The Apple Pencil Is No “Duets: The Final Chapter”: When A Posthumous Release Is OK
Apple recently rolled out a new lineup of tech goodies at the 2015 Apple Keynote. They unveiled updates to the products we all pine for, but they also pulled the curtain back on their latest addition to the Apple gadget family, the Apple Pencil. The $99 stylus caused a bit of rumbling amongst Apple purists who remembered that, eight years ago, during the release of the first iPhone, Apple co-founder Steve Jobs riffed on the obsolescence of a stylus, because “we were born with ten.”
Apple’s decision to create a stylus reminded of us a few other situations where posthumous decisions were made that overstepped the wishes of the deceased—especially in music.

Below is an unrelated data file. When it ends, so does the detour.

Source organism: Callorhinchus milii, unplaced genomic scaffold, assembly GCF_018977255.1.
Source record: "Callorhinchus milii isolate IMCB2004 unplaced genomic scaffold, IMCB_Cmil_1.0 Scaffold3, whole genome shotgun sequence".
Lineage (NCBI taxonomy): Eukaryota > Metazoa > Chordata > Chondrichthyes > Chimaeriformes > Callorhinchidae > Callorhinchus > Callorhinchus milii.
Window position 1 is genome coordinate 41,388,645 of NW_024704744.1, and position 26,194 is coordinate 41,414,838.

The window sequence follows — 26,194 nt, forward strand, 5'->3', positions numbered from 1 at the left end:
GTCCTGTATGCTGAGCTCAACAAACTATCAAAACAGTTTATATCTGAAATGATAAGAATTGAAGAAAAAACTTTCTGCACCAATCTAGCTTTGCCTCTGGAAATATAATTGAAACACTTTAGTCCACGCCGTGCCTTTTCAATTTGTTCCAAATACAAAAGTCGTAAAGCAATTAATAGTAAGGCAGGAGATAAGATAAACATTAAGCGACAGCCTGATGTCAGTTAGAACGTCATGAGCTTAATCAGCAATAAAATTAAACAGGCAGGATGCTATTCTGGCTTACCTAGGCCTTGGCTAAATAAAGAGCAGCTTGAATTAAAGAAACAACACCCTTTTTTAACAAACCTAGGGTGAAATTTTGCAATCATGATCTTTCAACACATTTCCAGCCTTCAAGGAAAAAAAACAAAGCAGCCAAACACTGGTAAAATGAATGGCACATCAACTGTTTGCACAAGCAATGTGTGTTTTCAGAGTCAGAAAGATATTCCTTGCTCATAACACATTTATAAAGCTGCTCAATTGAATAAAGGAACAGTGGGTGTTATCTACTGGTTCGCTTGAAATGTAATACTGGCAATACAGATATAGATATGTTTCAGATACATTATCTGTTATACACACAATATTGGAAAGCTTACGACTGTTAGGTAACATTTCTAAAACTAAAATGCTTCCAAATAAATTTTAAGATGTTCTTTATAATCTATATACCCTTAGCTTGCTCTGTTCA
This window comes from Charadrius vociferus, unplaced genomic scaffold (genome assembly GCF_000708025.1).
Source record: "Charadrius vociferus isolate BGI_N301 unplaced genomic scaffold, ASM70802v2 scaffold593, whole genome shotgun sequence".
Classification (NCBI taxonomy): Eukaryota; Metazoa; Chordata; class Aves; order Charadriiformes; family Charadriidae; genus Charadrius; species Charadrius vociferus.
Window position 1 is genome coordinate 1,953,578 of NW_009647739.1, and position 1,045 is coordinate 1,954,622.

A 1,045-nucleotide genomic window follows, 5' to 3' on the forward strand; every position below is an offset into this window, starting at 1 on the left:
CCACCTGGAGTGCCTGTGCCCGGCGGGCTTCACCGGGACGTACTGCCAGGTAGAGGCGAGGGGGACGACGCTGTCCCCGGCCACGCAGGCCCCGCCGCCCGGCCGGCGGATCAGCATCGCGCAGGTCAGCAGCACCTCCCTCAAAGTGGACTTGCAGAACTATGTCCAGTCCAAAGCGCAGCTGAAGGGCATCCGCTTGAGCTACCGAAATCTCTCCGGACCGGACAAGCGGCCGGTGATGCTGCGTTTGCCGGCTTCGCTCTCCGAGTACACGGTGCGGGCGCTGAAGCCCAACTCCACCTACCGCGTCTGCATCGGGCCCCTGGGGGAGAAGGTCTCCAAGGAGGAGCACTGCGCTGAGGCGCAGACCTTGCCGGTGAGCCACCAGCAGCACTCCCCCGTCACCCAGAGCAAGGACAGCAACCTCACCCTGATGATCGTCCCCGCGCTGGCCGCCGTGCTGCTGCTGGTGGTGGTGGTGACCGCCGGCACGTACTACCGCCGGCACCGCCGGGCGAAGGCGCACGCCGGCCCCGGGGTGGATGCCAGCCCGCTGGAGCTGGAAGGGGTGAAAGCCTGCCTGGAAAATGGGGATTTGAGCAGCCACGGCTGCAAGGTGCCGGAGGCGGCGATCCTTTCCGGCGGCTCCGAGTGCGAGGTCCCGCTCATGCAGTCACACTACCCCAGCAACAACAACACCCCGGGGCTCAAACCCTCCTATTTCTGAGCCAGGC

So many times, we’ve seen artists meet their demise and shortly afterward have albums that they had no say in released to the public. Folks like Biggie and 2Pac have a number of posthumous releases that, in most cases, received mixed reviews and mildly tarnished their respective legacies.
But we’re also pretty sure that the Apple Pencil won’t be the company’s version of Biggie’s Born Again or Duets: The Final Chapter. Whether Steve Jobs would’ve never wanted something like this to ever bear the Apple name, we could never really know, but we’re confident that this is no regular stylus; it’s as well designed as any Apple product. Bruh, have you seen this thing in action?
We can already see these on everyone’s holiday lists despite the skepticism.